The opinion of the court was delivered by: Herndon, District Judge
Before the Court is a Report and Recommendation ("R&R") (Doc. 65), issued by Magistrate Judge Proud, pursuant to 28 U.S.C. §§ 636(b)(1)(B) and (c), recommending that Defendants' Motions for Summary Judgment (Docs. 39 & 51) be granted in part and denied in part. Objections to the R&R were timely filed by Defendants (Docs. 66 & 67) and Plaintiff (Doc. 68). Plaintiff brings his Complaint pursuant to 42 U.S.C. § 1983, for alleged deprivations of his constitutional rights. Upon the threshold review, performed pursuant to 28 U.S.C. § 1915A, the Court identified Plaintiff's claims (Doc. 10).
The Court found Plaintiff stated a claim for property damage due to excessive force of entry - a violation of his Fourth Amendment rights - when Defendants conducted an alleged unlawful search of his residence without a warrant or proper consent. Plaintiff alleged that during this unlawful search, Defendants unreasonably damaged his property in an amount over $10,000 (Id. at 2). This claim was not dismissed by the Court's threshold analysis. However, the Court denied Plaintiff's request for a protective order that all Defendants be taken into custody, finding such order was not warranted (Id. at 4). Additionally, the Court denied without prejudice Plaintiff's request for release from custody, stating that such claim should be brought in a writ of habeas corpus after Plaintiff has exhausted his state court remedies (Id. at 2). Further, the Court denied without prejudice Plaintiff's request for damages for wrongful incarceration, finding that such claim is only properly filed upon "reversal, expungement, or invalidation of his conviction" (Id. at 3).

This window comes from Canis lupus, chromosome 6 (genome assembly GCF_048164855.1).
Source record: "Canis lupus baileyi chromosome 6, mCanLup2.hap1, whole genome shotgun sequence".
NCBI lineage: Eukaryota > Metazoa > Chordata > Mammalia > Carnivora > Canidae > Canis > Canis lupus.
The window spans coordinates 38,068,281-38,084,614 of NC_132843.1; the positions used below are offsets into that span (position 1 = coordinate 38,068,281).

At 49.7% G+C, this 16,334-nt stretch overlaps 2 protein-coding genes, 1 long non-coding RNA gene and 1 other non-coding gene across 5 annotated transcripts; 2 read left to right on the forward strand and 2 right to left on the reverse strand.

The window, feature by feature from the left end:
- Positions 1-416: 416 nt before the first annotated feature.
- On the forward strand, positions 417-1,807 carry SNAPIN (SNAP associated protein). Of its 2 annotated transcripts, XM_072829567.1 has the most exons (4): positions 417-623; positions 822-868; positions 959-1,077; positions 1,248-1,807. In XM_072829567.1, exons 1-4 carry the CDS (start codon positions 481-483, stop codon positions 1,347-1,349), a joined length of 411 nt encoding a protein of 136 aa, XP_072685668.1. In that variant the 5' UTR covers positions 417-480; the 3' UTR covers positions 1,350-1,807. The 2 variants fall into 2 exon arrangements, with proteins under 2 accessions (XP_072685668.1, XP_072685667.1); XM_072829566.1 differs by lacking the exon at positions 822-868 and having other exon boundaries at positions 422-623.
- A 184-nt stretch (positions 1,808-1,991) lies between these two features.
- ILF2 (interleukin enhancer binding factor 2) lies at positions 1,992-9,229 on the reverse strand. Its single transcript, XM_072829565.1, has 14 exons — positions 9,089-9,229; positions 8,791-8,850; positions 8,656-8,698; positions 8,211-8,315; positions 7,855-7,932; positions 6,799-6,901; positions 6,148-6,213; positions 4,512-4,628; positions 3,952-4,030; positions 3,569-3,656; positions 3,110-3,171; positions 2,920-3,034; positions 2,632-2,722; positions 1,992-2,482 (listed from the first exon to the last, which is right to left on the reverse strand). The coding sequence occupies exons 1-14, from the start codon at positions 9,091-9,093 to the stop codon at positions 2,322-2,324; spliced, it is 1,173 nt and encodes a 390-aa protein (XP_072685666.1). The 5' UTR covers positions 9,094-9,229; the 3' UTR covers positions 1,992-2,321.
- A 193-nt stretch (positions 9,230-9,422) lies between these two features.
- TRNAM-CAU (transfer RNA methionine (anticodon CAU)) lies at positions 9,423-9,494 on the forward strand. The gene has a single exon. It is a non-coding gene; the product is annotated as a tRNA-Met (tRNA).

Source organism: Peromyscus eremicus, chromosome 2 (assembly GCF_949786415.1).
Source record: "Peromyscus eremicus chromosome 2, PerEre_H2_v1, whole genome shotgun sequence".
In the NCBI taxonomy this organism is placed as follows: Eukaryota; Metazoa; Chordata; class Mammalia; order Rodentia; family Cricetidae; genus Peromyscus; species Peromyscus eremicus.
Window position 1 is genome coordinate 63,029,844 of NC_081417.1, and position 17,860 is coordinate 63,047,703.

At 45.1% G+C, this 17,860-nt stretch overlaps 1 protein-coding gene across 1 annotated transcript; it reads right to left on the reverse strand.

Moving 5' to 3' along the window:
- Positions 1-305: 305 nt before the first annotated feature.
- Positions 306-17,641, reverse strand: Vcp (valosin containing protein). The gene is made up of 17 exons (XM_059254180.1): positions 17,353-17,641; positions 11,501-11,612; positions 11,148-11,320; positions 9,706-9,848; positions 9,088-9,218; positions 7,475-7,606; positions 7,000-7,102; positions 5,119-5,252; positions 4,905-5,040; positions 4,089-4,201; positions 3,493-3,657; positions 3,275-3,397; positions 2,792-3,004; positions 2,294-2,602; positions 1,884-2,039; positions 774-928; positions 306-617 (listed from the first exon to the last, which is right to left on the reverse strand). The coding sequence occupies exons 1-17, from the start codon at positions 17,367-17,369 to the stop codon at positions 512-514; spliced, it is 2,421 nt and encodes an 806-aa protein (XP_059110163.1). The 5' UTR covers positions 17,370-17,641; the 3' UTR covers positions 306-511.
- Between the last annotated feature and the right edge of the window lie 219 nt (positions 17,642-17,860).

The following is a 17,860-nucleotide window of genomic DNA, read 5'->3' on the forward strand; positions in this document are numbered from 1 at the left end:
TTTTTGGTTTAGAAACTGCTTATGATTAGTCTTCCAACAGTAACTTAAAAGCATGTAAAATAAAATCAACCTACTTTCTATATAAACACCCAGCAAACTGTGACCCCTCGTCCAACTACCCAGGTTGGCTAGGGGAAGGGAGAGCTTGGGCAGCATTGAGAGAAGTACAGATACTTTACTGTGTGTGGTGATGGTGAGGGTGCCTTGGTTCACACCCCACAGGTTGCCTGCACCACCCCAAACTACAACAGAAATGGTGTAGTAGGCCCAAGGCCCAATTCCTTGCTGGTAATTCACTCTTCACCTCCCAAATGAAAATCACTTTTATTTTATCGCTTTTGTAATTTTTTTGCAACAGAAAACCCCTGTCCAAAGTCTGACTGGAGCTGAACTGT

Therefore, the Court takes this opportunity to clarify that the only pending claim in this action is Plaintiff's claim for property damage, which he claims was proximately caused by excessive force of entry during Defendants' unlawful search of his residence, subsequent to his arrest. Accordingly, the issue of whether Defendants reasonably relied upon the consent of a third-party (Plaintiff's wife) to search his residence without a warrant is not relevant to determine whether summary judgment should be granted in favor of Defendants regarding Plaintiff's property damage claim -- despite the fact that the parties' briefings and the R&R seem to construe the issue of the validity of the search as a claim separate and apart from the property damage claim. The issue of Defendants' reasonable reliance, in and of itself, may become relevant at a later time, should Plaintiff have the opportunity to re-file his wrongful incarceration claim and/or a writ of habeas corpus. Therefore, even though both sides have objected to the issue of whether Defendants' reliance upon third-party consent to search was reasonable, it is an unnecessary inquiry which does not bear significance on the Court's determination of whether there exists a genuine dispute of material fact regarding whether Defendants caused the alleged property damage to Plaintiff's residence.